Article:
Christmas (along with Good Friday, Easter, Ascension, and Pentecost) is one of five “evangelical feast days” that celebrate key moments in the Son of God’s saving mission.
On these days, the church turns its attention in a special way to the redemptive historical events that mark “the fullness of time” (Gal 4:4; Eph 1:10): the time that realizes God’s saving purpose and therefore that decisively determines all other times for the people of God (Rom 6; Col 2:9-10; 3:1-4). As we approach Christmas, it is worth reflecting upon the incarnation, the first epochal moment in the saving mission of the Son of God.
Reflecting theologically on the incarnation requires that we consider three topics: (1) the uniqueness of the incarnation in relation to other historical events, (2) the nature of the incarnation, and (3) ends of the incarnation. Following some brief comments on the first two topics, I will focus a bit more fully on the third.
The uniqueness of the incarnation
Although the incarnation fulfills various Old Testament promises and prophecies, most notably those related to the Davidic Covenant, the incarnation does not follow from prior historical antecedents. The incarnation is a “new thing,” an event that exists in a class by itself. The incarnation is a mystery, once hidden but now revealed: “Great indeed, we confess, is the mystery of godliness: God was manifested in the flesh” (1 Tim 3:16).
For this reason, it is (strictly speaking) improper to classify under the label of “incarnation” any events or activities that happened before or after the coming of the Son of God in the flesh (see Todd Billings’s excellent discussion of this point). In a proper sense, there is and only ever will be one incarnation: the incarnation of the Son of God. Though the incarnation opens up new ways of seeing and acting in the world (see Luke 1:46-55), Christmas is not the occasion for launching an “incarnational” social program. Christmas is the glad announcement that God’s saving program has begun in the incarnation and it is the announcement that God’s saving program will be consummated when the incarnate one returns (Heb 9:26, 28).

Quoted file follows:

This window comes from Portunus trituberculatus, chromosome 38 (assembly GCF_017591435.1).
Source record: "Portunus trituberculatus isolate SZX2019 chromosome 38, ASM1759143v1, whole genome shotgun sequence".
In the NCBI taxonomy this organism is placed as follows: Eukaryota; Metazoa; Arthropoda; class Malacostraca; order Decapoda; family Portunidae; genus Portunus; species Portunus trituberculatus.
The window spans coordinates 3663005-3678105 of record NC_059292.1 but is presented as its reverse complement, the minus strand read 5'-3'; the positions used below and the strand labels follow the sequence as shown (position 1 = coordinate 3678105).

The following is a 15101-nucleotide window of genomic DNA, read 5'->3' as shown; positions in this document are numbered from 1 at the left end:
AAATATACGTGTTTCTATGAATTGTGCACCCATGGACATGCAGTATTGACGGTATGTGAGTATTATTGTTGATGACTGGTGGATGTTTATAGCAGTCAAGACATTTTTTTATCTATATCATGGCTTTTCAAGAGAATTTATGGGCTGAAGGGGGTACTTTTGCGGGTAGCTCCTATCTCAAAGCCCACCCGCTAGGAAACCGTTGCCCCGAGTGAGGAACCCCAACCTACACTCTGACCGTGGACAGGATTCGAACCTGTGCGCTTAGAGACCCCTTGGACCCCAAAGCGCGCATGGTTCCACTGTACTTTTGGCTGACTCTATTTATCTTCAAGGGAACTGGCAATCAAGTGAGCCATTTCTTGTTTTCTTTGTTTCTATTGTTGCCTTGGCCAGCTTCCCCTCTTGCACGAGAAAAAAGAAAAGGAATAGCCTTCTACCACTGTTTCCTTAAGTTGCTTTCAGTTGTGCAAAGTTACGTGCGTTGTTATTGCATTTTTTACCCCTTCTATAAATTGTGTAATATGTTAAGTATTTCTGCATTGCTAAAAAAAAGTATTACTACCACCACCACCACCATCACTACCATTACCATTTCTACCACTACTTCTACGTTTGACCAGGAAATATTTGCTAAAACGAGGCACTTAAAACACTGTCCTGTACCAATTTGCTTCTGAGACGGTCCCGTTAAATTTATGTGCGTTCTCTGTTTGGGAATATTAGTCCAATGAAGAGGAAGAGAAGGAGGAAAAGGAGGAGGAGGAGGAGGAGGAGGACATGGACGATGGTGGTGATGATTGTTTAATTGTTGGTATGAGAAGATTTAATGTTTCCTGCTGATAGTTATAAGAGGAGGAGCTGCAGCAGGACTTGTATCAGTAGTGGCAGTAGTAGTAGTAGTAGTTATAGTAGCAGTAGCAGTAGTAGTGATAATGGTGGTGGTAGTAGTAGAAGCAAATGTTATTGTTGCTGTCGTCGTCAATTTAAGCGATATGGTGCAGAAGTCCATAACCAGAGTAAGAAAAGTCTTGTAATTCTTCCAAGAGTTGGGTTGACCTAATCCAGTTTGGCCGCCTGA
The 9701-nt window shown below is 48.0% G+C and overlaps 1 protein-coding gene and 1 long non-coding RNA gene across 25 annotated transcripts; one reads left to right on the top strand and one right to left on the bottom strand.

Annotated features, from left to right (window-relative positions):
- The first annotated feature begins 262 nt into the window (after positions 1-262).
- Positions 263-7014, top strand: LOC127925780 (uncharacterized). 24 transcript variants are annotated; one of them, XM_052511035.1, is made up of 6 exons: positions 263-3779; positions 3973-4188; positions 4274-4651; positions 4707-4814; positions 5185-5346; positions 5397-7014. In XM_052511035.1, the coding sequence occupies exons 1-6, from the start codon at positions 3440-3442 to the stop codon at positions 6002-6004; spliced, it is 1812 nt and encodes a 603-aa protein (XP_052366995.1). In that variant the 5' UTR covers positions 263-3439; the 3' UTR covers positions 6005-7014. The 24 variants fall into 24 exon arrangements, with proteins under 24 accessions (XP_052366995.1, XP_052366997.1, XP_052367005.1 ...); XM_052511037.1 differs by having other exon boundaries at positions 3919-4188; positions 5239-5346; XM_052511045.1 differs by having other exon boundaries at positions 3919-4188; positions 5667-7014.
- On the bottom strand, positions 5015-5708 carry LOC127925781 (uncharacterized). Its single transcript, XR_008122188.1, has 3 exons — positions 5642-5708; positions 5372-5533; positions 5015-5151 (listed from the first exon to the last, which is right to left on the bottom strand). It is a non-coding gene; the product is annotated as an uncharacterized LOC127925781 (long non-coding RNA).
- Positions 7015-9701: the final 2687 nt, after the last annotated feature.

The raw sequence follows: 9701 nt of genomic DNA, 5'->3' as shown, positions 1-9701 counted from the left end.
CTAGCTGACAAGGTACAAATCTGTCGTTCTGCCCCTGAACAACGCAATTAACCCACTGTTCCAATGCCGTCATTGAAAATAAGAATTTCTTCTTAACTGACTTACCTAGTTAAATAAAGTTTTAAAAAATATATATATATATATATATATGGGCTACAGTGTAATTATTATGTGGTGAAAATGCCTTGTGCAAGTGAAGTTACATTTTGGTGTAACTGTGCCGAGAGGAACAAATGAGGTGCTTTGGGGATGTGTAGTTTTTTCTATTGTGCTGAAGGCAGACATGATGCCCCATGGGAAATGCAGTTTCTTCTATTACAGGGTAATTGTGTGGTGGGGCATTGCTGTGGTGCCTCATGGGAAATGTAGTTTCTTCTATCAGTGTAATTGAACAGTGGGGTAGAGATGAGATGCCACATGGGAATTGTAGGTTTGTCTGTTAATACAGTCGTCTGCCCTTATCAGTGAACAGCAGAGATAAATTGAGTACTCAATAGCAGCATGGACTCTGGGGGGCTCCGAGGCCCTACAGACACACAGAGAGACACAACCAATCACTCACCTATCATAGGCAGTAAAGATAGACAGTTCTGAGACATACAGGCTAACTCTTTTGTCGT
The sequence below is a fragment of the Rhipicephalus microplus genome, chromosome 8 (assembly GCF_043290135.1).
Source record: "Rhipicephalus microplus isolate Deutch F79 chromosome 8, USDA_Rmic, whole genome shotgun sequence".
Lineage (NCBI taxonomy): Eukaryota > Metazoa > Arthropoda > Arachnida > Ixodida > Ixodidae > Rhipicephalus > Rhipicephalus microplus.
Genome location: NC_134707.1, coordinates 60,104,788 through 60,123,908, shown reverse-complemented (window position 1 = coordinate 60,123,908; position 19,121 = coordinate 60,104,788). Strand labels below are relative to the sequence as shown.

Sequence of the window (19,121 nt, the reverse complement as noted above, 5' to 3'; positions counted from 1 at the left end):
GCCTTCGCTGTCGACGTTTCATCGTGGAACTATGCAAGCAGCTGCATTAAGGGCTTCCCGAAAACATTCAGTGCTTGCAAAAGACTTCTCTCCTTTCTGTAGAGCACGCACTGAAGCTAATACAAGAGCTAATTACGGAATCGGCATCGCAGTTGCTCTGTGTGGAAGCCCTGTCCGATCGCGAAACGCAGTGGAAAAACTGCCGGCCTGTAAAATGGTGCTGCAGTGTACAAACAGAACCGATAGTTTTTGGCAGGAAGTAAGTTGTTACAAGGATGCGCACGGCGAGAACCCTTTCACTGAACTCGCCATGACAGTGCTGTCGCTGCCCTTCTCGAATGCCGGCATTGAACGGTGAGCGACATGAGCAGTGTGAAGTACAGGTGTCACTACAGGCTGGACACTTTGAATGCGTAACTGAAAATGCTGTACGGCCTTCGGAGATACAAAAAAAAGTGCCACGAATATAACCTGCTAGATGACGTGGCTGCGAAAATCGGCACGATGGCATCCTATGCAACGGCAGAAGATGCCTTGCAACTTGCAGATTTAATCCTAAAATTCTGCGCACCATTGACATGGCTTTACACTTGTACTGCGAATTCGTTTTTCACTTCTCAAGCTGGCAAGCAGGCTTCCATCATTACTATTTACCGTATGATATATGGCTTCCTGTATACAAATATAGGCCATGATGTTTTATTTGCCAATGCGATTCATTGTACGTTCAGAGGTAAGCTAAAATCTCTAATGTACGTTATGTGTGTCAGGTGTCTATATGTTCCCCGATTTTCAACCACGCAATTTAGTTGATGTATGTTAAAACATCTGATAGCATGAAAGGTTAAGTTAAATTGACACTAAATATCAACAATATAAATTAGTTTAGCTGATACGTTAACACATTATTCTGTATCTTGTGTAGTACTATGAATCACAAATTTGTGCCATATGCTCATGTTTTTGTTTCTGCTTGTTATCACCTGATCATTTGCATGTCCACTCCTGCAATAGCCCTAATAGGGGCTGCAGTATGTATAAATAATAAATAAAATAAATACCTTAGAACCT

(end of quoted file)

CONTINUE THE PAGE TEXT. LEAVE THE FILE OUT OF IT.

The nature of the incarnation
The uniqueness of the incarnation follows from the nature of the incarnation. The incarnation is a divine invasion of human history from outside of human history: “I have come down from heaven …,” the Lord repeatedly declares (John 6:38; 10:36). Unlike prophets and apostles who are called by God from their mothers’ wombs into their vocations as ambassadors of God’s word (Jer 1:5; Gal 1:15), the eternal Son is sent from the Father’s side into his mother’s womb to assume human nature into union with his divine person: “when the fullness of time had come, God sent forth his Son, born of a woman” (Gal 4:4).
This divine invasion is necessitated by the human race’s impotence to deliver itself from its self-imposed state of sadness and misery, an impotence signified in the fact that a human father has no role to play in Jesus’ conception in Mary’s womb (similarly, see Rom 8:3). The incarnation reveals that only God can help us. And the incarnation reveals that God has indeed helped us by stooping down to become one of us. “In Christ two natures met to be thy cure” (George Herbert).